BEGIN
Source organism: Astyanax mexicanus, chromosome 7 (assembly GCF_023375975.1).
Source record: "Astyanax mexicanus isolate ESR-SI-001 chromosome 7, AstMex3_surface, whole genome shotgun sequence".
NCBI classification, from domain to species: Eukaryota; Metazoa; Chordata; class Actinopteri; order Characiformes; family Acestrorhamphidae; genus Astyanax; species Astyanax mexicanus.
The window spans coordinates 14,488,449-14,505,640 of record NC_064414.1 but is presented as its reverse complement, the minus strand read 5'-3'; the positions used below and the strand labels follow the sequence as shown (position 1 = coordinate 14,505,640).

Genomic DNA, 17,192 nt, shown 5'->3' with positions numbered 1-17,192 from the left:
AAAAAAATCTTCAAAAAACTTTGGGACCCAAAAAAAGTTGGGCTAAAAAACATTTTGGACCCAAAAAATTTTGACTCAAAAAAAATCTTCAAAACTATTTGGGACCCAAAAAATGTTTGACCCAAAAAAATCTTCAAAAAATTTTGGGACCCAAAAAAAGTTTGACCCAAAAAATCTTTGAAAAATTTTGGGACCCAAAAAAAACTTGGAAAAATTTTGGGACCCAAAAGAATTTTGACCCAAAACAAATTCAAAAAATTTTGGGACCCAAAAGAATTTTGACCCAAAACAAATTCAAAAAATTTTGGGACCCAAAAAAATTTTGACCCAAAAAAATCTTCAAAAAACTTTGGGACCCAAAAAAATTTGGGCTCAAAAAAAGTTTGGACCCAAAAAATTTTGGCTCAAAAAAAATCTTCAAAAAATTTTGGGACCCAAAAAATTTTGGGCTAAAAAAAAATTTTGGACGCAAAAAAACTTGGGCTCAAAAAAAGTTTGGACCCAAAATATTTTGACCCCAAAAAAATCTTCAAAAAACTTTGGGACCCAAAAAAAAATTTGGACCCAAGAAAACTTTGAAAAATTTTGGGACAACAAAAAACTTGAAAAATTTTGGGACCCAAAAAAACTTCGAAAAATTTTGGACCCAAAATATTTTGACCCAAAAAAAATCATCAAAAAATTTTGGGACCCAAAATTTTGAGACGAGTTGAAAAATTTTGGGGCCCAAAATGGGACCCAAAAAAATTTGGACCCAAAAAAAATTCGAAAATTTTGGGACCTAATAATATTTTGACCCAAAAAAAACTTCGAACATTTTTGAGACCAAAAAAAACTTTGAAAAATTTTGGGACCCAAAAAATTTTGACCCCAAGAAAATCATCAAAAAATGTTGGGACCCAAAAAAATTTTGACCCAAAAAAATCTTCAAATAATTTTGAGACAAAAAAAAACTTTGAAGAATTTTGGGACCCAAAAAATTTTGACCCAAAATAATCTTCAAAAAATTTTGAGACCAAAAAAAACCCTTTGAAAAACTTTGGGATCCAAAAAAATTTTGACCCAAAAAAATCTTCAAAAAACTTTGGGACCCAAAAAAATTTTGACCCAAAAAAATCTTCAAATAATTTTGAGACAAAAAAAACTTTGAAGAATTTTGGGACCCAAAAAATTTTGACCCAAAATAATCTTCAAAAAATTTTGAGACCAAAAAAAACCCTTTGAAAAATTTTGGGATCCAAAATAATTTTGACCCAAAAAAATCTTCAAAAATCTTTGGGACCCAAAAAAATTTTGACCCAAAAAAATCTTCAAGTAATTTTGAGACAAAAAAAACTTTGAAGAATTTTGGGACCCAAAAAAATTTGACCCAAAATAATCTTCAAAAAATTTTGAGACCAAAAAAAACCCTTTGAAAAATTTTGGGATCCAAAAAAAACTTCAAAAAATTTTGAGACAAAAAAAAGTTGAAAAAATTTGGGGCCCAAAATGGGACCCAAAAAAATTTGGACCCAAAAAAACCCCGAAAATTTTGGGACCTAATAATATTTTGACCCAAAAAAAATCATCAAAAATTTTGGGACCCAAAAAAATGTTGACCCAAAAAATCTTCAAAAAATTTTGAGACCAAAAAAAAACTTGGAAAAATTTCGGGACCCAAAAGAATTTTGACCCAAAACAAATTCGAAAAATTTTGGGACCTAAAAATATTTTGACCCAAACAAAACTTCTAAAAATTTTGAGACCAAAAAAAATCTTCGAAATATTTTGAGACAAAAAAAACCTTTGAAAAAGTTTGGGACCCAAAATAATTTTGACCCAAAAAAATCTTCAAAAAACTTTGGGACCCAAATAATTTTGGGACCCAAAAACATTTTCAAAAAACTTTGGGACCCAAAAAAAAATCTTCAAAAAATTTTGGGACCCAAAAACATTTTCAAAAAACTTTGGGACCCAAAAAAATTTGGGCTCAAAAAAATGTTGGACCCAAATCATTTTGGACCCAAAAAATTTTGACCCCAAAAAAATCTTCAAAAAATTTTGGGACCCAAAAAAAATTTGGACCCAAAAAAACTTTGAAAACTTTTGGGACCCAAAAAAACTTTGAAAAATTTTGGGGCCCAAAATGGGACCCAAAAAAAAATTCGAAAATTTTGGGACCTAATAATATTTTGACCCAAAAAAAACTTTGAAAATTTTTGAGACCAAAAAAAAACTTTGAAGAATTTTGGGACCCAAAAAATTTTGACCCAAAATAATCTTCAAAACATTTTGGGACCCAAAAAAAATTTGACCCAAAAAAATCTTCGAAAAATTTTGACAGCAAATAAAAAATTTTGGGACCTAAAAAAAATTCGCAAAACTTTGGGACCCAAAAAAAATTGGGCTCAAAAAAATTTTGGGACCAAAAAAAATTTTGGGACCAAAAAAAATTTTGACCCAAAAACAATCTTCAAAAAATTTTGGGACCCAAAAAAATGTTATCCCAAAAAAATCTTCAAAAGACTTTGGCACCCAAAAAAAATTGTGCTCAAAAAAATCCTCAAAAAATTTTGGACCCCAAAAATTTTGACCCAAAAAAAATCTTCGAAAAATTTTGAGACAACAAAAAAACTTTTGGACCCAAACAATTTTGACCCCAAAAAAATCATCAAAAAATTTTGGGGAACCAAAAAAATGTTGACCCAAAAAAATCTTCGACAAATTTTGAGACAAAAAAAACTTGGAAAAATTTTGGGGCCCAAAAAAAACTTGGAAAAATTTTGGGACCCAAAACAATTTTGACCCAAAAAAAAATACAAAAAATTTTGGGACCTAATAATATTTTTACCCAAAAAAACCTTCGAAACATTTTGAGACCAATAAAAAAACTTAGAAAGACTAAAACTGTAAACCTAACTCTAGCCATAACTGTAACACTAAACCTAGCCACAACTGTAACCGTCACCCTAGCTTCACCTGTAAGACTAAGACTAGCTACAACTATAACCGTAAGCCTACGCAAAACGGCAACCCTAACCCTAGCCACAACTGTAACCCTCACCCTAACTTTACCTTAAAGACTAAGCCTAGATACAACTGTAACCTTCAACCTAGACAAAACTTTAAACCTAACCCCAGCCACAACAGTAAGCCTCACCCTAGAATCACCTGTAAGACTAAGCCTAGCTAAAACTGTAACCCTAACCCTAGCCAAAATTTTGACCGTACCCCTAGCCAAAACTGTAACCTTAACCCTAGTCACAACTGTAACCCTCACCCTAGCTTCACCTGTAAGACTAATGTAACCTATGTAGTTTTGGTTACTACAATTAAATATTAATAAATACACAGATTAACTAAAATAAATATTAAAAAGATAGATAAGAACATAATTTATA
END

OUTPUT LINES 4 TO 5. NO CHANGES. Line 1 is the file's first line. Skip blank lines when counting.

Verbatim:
The window spans coordinates 14,488,449-14,505,640 of record NC_064414.1 but is presented as its reverse complement, the minus strand read 5'-3'; the positions used below and the strand labels follow the sequence as shown (position 1 = coordinate 14,505,640).

Genomic DNA, 17,192 nt, shown 5'->3' with positions numbered 1-17,192 from the left: